Research for Special Libraries: A Quantitative Analysis of the Literature

Article excerpt

The increasingly important role that information plays in society has dramatically changed the environment in which information professionals work. To be effective special librarians, we must understand our information environment as well as the impact of society' s shifting foci on our work. We must, as Miriam Drake wrote, "gain a greater understanding of [our] clients and their interaction with content, data, graphics, and information systems. [We need to] understand the value of information in the company, government, university, and the economy. Most importantly, a special librarian needs to learn how an information center can contribute to the achievement of the goals of the parent institution - goals which will become increasingly information-based."[1]

In 1989, the Special Libraries Association's Board of Directors affirmed the importance of research to our field by establishing the SLA Research Program, including the formation of a standing Research Committee, setting a research agenda, and supporting research related to special librarianship through the Steven I. Goldspiel Memorial Research Grant, among other grant programs.[2] SLA's efforts to support research for and by its membership are described by Matarazzo up to 1991.[3] Matarazzo describes a resurgence of interest in research by SLA but what remains to be seen is how this has engaged special librarians and others with interests in special librarianship, if at all. With research as a stated priority of SLA and other professional associations, little is known about research activities of special librarians. This fact, combined with this writer's experiences on SLA and MLA research committees, has resulted in the project described here, the goal of which was to examine current research activities of special librarians. The study described in this paper is the first phase of a two- part project which will quantify current research activity and knowledge among special librarians. The purpose is to gather data that may be useful in targeting resources to specific groups and/or programs in support of research that will assist special librarians in their work.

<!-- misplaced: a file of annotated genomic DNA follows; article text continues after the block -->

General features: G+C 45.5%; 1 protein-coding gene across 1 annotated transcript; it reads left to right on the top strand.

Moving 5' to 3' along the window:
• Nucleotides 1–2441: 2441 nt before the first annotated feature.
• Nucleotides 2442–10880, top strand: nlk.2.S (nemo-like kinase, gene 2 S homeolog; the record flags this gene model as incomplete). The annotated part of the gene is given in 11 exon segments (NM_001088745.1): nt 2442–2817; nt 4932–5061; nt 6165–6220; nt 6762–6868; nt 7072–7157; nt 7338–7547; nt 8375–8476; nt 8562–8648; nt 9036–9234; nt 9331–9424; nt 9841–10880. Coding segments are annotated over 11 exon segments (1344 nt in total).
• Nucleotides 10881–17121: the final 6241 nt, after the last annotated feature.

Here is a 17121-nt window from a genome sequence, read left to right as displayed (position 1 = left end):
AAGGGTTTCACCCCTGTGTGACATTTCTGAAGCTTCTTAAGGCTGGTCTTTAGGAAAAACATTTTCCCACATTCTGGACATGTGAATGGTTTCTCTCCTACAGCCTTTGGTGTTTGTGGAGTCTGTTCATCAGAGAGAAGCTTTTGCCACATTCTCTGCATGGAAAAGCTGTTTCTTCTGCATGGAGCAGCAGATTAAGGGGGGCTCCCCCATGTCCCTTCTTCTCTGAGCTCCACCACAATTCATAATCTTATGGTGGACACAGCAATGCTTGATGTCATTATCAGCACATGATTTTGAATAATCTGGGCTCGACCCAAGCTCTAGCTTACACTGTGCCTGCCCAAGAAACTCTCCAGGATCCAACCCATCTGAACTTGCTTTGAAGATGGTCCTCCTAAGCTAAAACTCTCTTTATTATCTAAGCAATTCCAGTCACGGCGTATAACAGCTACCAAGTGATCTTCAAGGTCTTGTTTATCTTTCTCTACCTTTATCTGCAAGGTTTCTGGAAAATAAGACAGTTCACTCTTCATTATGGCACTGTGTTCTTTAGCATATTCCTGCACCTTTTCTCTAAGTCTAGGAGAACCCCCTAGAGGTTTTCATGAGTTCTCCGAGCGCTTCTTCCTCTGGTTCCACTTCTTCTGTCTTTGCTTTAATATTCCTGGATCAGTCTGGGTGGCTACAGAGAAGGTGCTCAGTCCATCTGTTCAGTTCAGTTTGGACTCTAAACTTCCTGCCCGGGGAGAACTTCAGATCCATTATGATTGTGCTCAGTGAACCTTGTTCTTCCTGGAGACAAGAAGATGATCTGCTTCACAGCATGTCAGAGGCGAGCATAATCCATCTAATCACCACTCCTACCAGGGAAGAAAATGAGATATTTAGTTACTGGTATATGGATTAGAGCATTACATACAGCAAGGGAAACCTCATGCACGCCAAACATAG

Table 1
Descriptive Statistics for all Articles

                                All Articles      Research Articles
Variable                          (n=277)               (n=53)

Number of authors
(Mean for all articles=1.4, for research articles=1.5.)

1                                194 (70.0%)           34 (64.2%)
2                                 66 (23.8%)           13 (24.5%)
3                                 10  (3.6%)            5  (9.4%)
4                                  3  (1.1%)                    0
5+                                 4  (1.4%)            1  (1.9%)

Number of pages
(Mean for all articles=8.4, for research articles=13.0.)

1-5                              121 (43.7%)           16 (30.2%)
6-10                              97 (35.0%)           19 (35.8%)
11-15                             30 (10.8%)            3  (5.7%)
16-20                             15  (5.4%)            7 (13.2%)
21+                               14  (5.1%)            8 (15.4%)

Number of citations
(Mean for all articles=7.6, for research articles=12.0.)

0                                 99 (40.1%)            8 (15.1%)
1-5                               44 (17.8%)            9 (17.0%)
6-10                              48 (19.4%)           12 (22.6%)
11-15                             21  (8.5%)            6 (11.3%)
16-20                              6  (2.4%)            3  (5.7%)
21-25                              9  (3.6%)            2  (3.8%)
26-30                              8  (3.2%)            3  (5.7%)
31-40                              6  (2.4%)            1  (1.9%)
41+                                6  (2.4%)            3  (5.7%)

Institutional Affiliation

Academic health sciences          71 (25. …